With a vague message like that, you’ll again have to fall back on a trial-and-error approach get to the root of the problem. Here are a few reasons you might see this ambiguous message during an upgrade:
1. The Language Settings and Locale on your computer are different from the ones in the Windows Setup files.
Fix: Go to Control Panel > Clock, Language, and Region > Change Location and switch to the Administrative tab. Then click on Change system locale…, set English (United States) as the current system locale, and hit OK.
Next, click Copy settings… and on the next screen, check the boxes next to Welcome screen and system accounts and New user accounts. Hit OK to apply the change and then exit the Region dialog. Now restart the system and run the upgrade tool again.
2. You haven’t run the Media Creation Tool as an administrator.
Fix: Rerun the Media Creation Tool executable by choosing Run as Administrator from its right-click menu.
3. Your antivirus program could be blocking the download of the files required for the upgrade.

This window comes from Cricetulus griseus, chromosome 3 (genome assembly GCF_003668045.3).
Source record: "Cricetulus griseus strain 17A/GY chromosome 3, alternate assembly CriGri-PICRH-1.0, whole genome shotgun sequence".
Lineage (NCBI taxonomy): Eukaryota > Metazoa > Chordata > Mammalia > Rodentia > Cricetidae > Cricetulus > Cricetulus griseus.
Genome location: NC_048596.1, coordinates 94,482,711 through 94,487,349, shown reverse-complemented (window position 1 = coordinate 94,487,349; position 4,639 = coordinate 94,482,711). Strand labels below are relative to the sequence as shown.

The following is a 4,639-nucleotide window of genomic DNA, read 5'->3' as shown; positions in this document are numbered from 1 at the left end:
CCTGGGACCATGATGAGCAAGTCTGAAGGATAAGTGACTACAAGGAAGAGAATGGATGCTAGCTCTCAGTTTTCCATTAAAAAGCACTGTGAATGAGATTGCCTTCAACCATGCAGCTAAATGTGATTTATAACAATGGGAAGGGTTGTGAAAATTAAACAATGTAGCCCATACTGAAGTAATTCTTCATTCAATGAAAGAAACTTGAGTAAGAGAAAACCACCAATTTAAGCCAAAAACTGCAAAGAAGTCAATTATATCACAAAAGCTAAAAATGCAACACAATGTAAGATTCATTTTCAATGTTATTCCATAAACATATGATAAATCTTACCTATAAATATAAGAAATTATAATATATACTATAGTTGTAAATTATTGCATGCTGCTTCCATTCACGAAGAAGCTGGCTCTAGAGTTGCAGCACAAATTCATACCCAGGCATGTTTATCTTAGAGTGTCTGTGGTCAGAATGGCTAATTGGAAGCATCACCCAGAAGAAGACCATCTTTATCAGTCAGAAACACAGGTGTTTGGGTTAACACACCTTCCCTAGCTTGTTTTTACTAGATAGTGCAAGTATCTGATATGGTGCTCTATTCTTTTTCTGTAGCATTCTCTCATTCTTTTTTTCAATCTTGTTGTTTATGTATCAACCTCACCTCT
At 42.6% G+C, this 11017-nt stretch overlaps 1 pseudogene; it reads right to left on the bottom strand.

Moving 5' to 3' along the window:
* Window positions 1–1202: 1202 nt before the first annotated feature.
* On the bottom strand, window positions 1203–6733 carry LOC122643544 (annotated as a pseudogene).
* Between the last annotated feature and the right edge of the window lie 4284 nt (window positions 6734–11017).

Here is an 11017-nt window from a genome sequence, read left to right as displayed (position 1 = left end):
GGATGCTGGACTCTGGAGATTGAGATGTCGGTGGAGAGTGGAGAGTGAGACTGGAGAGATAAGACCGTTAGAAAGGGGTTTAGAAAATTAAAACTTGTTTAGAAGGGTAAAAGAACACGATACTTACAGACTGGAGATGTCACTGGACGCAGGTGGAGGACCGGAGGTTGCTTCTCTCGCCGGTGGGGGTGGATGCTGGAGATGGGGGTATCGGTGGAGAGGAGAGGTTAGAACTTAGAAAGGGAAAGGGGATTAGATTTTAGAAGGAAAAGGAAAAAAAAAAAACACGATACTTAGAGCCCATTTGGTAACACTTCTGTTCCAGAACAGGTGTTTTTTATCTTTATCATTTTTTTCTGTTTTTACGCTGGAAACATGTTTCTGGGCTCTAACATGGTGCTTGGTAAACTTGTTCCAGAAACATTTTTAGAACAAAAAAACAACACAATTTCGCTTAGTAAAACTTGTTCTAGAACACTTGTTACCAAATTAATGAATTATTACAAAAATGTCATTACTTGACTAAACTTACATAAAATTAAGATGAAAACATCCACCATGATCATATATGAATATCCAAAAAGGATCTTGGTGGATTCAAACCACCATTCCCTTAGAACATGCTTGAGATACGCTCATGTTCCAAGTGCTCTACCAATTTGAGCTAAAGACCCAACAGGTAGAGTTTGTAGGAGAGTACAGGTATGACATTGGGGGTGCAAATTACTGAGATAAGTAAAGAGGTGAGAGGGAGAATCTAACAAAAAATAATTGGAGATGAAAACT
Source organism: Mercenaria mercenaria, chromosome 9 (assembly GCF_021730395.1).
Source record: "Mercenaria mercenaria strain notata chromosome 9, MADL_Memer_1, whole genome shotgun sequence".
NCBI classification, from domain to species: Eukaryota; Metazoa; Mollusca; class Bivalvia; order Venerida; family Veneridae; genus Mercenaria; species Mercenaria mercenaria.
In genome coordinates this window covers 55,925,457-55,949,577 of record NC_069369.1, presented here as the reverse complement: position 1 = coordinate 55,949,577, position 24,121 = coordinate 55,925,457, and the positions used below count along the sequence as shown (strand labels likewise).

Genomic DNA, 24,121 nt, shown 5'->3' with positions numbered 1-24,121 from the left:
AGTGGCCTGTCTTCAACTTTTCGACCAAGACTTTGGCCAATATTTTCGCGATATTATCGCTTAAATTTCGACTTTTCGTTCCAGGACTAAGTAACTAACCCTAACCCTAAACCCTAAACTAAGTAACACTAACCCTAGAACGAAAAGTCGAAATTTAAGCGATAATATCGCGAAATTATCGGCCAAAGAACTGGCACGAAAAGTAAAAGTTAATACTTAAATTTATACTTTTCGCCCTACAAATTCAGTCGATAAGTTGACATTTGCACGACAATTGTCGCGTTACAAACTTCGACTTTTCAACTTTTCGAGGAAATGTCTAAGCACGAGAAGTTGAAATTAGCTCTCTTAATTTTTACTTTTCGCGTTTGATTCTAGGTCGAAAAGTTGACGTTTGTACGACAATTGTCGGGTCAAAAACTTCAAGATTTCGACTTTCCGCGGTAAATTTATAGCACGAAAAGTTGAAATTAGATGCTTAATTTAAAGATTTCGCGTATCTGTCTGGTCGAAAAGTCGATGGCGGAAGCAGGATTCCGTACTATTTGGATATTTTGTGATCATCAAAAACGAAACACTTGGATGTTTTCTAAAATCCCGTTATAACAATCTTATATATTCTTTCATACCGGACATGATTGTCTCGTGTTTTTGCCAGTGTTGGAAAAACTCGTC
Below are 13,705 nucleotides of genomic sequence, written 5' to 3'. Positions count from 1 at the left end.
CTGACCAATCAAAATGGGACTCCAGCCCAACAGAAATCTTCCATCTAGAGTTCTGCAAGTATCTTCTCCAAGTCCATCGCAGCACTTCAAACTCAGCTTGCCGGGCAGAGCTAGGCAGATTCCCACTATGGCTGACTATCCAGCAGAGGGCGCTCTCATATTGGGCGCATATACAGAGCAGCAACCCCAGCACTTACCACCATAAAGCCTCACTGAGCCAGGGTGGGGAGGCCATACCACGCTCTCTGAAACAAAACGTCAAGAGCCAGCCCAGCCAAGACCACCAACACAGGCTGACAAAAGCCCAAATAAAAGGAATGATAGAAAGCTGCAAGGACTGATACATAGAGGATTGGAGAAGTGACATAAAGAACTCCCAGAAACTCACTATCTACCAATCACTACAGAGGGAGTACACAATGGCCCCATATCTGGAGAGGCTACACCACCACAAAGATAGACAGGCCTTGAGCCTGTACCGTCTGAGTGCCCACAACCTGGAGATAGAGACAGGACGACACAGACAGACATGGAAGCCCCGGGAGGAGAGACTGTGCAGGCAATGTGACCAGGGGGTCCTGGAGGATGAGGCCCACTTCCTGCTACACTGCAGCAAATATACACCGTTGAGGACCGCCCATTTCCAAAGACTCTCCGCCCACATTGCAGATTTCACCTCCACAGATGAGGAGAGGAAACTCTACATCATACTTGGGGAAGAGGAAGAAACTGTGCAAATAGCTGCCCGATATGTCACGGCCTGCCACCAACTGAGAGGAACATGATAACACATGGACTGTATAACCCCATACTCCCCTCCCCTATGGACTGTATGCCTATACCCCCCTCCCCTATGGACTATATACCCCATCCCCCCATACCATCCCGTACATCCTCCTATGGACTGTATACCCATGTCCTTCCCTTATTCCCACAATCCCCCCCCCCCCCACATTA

Fix: Disable your antivirus program till you finish the upgrade.
You’re Getting Indecipherable Error Codes
Does anybody, apart from Microsoft, know anything about Error Code 80200053, that prevents upgrade & installing Windows 10 from Windows 7?
— Akintokunbo Adejumo (@Babatoks) November 24, 2015
Several errors that you might come across while upgrading will come with error codes and descriptions that don’t mean a thing to you. Don’t despair though. You can search for the error codes on the web to figure out what they mean, what’s causing them, and how to fix them. Here’s Microsoft’s own list of Windows 10 upgrade error messages and fixes.
Note these two common errors that many Windows users have reported seeing: